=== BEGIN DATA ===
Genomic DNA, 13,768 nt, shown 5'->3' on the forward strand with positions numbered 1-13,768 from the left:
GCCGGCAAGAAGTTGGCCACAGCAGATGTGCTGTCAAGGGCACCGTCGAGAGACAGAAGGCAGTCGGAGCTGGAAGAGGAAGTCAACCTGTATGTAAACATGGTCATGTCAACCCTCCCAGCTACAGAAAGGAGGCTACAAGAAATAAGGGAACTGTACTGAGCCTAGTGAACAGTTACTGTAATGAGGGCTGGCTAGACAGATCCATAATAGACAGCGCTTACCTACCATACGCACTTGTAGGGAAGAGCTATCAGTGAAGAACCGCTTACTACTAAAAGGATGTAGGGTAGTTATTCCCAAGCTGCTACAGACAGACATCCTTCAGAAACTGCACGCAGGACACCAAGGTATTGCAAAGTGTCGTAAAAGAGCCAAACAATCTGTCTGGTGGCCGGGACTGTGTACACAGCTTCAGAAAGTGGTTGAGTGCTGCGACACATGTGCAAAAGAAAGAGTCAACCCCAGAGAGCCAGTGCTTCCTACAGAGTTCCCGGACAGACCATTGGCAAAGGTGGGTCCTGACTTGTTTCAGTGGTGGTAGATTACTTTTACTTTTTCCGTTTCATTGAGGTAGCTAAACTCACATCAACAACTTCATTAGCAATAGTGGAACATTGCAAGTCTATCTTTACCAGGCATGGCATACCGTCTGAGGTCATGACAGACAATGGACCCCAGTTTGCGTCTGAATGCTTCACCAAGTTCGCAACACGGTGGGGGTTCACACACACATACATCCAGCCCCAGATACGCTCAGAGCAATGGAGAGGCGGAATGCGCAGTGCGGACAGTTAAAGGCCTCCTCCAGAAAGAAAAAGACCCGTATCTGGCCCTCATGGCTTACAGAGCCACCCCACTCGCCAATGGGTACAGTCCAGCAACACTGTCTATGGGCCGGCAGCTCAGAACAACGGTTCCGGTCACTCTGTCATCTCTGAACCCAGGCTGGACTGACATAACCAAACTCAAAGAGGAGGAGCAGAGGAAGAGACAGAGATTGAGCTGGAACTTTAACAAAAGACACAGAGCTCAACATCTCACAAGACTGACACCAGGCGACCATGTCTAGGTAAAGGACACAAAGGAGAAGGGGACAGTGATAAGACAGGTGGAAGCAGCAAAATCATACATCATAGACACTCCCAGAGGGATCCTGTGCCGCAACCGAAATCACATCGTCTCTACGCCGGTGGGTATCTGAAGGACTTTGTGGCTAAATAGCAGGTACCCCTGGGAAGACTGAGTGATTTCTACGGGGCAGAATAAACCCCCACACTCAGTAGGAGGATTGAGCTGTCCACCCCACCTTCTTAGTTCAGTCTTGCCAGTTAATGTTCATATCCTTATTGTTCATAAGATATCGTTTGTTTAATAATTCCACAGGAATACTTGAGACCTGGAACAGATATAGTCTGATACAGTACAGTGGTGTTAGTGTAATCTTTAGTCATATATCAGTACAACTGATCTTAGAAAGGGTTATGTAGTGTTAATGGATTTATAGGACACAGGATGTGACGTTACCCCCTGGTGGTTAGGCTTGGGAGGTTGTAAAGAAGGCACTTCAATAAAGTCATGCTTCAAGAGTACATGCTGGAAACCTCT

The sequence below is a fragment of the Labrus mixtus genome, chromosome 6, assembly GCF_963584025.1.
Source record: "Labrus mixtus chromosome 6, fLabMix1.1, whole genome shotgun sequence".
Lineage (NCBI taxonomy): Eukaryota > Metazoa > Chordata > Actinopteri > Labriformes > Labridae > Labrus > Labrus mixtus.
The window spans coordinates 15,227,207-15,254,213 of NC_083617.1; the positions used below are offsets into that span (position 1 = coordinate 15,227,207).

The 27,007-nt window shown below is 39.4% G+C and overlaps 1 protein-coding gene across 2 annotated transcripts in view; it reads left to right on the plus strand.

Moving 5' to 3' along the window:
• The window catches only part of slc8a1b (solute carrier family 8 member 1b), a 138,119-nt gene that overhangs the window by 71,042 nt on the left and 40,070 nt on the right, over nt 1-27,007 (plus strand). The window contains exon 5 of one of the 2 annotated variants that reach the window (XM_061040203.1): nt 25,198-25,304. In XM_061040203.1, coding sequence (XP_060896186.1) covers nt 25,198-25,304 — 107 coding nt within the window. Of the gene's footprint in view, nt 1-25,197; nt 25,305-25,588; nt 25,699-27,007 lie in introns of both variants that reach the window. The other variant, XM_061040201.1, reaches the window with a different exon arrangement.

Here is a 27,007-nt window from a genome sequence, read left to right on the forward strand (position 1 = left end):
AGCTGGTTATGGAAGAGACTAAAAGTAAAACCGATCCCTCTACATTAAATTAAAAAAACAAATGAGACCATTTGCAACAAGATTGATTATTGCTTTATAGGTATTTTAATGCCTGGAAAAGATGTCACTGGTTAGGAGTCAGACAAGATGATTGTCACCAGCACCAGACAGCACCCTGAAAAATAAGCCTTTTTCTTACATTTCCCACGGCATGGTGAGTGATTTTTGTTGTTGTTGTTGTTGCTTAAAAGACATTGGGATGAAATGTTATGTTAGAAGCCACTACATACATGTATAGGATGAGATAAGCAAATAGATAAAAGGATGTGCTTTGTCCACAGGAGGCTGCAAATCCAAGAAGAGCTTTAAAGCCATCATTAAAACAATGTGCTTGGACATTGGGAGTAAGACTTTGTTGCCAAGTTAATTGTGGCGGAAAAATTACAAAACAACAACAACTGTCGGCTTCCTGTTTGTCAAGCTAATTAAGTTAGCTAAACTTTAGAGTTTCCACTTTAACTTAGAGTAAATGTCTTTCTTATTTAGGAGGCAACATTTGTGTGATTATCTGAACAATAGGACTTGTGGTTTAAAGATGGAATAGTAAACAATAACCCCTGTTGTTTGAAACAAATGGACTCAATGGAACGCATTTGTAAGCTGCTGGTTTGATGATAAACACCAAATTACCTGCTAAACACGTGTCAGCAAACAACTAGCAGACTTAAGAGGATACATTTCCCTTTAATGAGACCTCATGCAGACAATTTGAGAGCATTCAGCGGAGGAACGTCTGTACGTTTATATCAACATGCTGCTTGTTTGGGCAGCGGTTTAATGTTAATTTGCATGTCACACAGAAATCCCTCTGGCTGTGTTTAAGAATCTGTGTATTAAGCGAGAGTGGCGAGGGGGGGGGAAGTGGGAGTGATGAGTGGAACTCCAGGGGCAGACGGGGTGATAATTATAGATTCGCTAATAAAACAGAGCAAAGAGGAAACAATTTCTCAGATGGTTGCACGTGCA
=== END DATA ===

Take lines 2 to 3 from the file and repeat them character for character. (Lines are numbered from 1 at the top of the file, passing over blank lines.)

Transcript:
GCCGGCAAGAAGTTGGCCACAGCAGATGTGCTGTCAAGGGCACCGTCGAGAGACAGAAGGCAGTCGGAGCTGGAAGAGGAAGTCAACCTGTATGTAAACATGGTCATGTCAACCCTCCCAGCTACAGAAAGGAGGCTACAAGAAATAAGGGAACTGTACTGAGCCTAGTGAACAGTTACTGTAATGAGGGCTGGCTAGACAGATCCATAATAGACAGCGCTTACCTACCATACGCACTTGTAGGGAAGAGCTATCAGTGAAGAACCGCTTACTACTAAAAGGATGTAGGGTAGTTATTCCCAAGCTGCTACAGACAGACATCCTTCAGAAACTGCACGCAGGACACCAAGGTATTGCAAAGTGTCGTAAAAGAGCCAAACAATCTGTCTGGTGGCCGGGACTGTGTACACAGCTTCAGAAAGTGGTTGAGTGCTGCGACACATGTGCAAAAGAAAGAGTCAACCCCAGAGAGCCAGTGCTTCCTACAGAGTTCCCGGACAGACCATTGGCAAAGGTGGGTCCTGACTTGTTTCAGTGGTGGTAGATTACTTTTACTTTTTCCGTTTCATTGAGGTAGCTAAACTCACATCAACAACTTCATTAGCAATAGTGGAACATTGCAAGTCTATCTTTACCAGGCATGGCATACCGTCTGAGGTCATGACAGACAATGGACCCCAGTTTGCGTCTGAATGCTTCACCAAGTTCGCAACACGGTGGGGGTTCACACACACATACATCCAGCCCCAGATACGCTCAGAGCAATGGAGAGGCGGAATGCGCAGTGCGGACAGTTAAAGGCCTCCTCCAGAAAGAAAAAGACCCGTATCTGGCCCTCATGGCTTACAGAGCCACCCCACTCGCCAATGGGTACAGTCCAGCAACACTGTCTATGGGCCGGCAGCTCAGAACAACGGTTCCGGTCACTCTGTCATCTCTGAACCCAGGCTGGACTGACATAACCAAACTCAAAGAGGAGGAGCAGAGGAAGAGACAGAGATTGAGCTGGAACTTTAACAAAAGACACAGAGCTCAACATCTCACAAGACTGACACCAGGCGACCATGTCTAGGTAAAGGACACAAAGGAGAAGGGGACAGTGATAAGACAGGTGGAAGCAGCAAAATCATACATCATAGACACTCCCAGAGGGATCCTGTGCCGCAACCGAAATCACATCGTCTCTACGCCGGTGGGTATCTGAAGGACTTTGTGGCTAAATAGCAGGTACCCCTGGGAAGACTGAGTGATTTCTACGGGGCAGAATAAACCCCCACACTCAGTAGGAGGATTGAGCTGTCCACCCCACCTTCTTAGTTCAGTCTTGCCAGTTAATGTTCATATCCTTATTGTTCATAAGATATCGTTTGTTTAATAATTCCACAGGAATACTTGAGACCTGGAACAGATATAGTCTGATACAGTACAGTGGTGTTAGTGTAATCTTTAGTCATATATCAGTACAACTGATCTTAGAAAGGGTTATGTAGTGTTAATGGATTTATAGGACACAGGATGTGACGTTACCCCCTGGTGGTTAGGCTTGGGAGGTTGTAAAGAAGGCACTTCAATAAAGTCATGCTTCAAGAGTACATGCTGGAAACCTCT

The sequence below is a fragment of the Labrus mixtus genome, chromosome 6, assembly GCF_963584025.1.